How to Keep Natural Hair Moisturized Between Washes

As much as we love curly hair, we’d be lying if we said it was always a breeze to maintain. Whether you’ve got loose ringlets or tight coils, finding the perfect routine and cocktail of products to keep it in tip-top shape can be a challenge. “Why is my hair so dry?” is a question those with soft spirals, tight springs, or densely-packed zig-zag strands ask themselves all the time. One of the main reasons for this is simply the nature of how curls are structured.

Here’s why curly hair tends to be the driest of all textures: The way it grows out of the follicle makes it difficult for the natural oils produced by the scalp to work their way down the hair shaft. “A strand of hair receives sebum on its exterior from the secretion of the sebaceous gland,” says New York City-based board-certified dermatologist Francesca Fusco, MD. “Sebum is not evenly distributed along curls, resulting in drier hair.” Dr. Fusco explains that these oils can be better distributed with a little brushing or combing. But brushing can your curl pattern, which is not great if definition is what you’re looking for disruptive.

Because of their generally drier nature, people with curls typically don’t wash their hair as often those with straighter textures do. Spacing out washes can be helpful in maintaining the scalp’s natural oils, but waiting too long to cleanse can leave hair brittle and prone to frizz.

That’s why choosing the right type of cleanser is also important for curly-haired folks trying to maintain hydration. Products with harsh surfactants can actually strip the oils that our scalp produces. This makes maintenance in between washes extremely important. “Pushing moisture back into the hair strands not only rehydrates the hair but also helps reduce frizz,” says New York-based hairstylist Yessenia Reyes.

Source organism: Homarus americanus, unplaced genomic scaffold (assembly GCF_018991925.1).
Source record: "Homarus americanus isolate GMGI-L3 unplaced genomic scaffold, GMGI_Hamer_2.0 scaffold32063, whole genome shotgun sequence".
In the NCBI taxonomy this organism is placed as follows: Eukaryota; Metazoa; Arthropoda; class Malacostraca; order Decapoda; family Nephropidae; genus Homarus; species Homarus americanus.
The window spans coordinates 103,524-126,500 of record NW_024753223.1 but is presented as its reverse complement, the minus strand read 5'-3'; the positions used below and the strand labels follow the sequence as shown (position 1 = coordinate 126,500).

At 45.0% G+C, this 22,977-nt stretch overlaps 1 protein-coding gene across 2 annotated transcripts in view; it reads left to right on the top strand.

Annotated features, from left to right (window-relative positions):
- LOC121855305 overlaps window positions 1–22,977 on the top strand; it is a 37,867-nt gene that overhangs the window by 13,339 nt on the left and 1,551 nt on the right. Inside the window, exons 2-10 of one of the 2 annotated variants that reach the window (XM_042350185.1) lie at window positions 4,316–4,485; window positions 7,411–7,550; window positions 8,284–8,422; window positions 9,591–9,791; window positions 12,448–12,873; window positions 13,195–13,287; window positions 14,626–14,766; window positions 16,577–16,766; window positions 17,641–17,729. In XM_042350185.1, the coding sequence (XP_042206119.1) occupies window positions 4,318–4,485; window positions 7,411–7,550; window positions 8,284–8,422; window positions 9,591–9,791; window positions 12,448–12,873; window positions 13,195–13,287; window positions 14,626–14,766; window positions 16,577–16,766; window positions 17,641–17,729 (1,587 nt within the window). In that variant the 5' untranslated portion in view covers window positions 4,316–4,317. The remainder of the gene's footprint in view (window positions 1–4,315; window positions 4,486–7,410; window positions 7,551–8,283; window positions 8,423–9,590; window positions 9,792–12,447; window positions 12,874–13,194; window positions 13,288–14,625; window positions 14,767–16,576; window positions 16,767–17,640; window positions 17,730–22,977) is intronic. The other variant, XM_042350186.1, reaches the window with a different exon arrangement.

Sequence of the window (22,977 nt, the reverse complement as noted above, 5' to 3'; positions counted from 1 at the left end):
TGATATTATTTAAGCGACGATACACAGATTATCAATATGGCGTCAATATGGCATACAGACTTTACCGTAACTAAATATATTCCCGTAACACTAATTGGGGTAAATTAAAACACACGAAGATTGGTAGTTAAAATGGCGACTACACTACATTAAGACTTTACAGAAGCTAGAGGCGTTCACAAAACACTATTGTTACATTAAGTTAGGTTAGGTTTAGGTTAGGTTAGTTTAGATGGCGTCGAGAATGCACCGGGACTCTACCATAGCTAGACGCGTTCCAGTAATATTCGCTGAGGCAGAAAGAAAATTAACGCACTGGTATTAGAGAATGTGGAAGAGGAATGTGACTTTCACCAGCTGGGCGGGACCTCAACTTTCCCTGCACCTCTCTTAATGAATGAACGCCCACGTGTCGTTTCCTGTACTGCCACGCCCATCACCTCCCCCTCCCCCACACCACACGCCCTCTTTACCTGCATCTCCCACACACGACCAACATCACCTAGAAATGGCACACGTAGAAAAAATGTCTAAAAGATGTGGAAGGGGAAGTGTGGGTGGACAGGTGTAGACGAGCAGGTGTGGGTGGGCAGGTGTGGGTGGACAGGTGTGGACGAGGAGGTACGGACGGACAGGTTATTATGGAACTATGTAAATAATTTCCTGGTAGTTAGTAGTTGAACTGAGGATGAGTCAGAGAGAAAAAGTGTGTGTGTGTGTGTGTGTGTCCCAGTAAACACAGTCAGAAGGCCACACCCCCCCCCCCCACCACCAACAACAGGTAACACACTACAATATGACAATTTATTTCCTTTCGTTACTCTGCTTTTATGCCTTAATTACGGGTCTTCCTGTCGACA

Need a little more help keeping that coiled crown hydrated? We chatted with a few experts for some tips that will help you figure out how to battle your dry hair demons without disrupting your styling habits.

Meet the experts:

  • Francesca Fusco, MD, a board-certified dermatologist who works at Wexler Dermatology in New York City.
  • Yessenia Reyes, a hairstylist working in the New York area. She specializes in curls, kinks, and coils.
  • Ni’Kita Wilson, a cosmetic chemist and beauty ingredient expert based in New Jersey.
  • Tonya Fairley, a hairstylist and salon owner based in Covina, California. She is the founder of Strandz On Grand in the SoCal area.
  • Tippi Shorter, a Kansas City, Missouri-based hairstylist, salon owner, and artistic director. Throughout her career, she’s worked with a number of celebrity clients like Rihanna, Alicia Keys, and Jennifer Hudson.
  • Chris Appleton, Los Angeles-based hairstylist and ambassador for Color Wow. His celebrity clients include Kim Kardashian, Jennifer Lopez, and Dua Lipa.
  • Vince Spinnato, a cosmetic chemist and author based in Capistrano Beach, California.

Pinpoint Why Your Hair Is Dry

Before you start spraying or slathering on any products, start by narrowing down what may be causing your dry hair. Things like over-washing, not using heat protectants with hot tools, and temperature shifts from indoor and outdoor air can all contribute to dry hair.

1. Over-Washing

London-based board-certified dermatologist Ksenia Sobchak, MD, explains, “Over-washing the hair can cause reduced volume and a dry, itchy scalp.” Cosmetic chemist Vince Spinnato adds that “when you train your hair to be washed every day, your oil glands adjust to produce more oil to compensate for the loss of oils that the shampoo is stripping. Even if you’re more oily, you’re still drying out the hair strand.”

2. Heat-Styling

In addition to over-washing, heat-styling can dry out your hair. We’re not just talking about blowouts or frequent flatironing — even using a diffuser or sitting under a hooded dryer to set a protective style can zap away too much moisture. Though your diffuser does help spread the air around, “heat is heat, and if it is too hot, then it can blast moisture out of the hair faster causing the strands to dry out,” says cosmetic chemist Ni’Kita Wilson.


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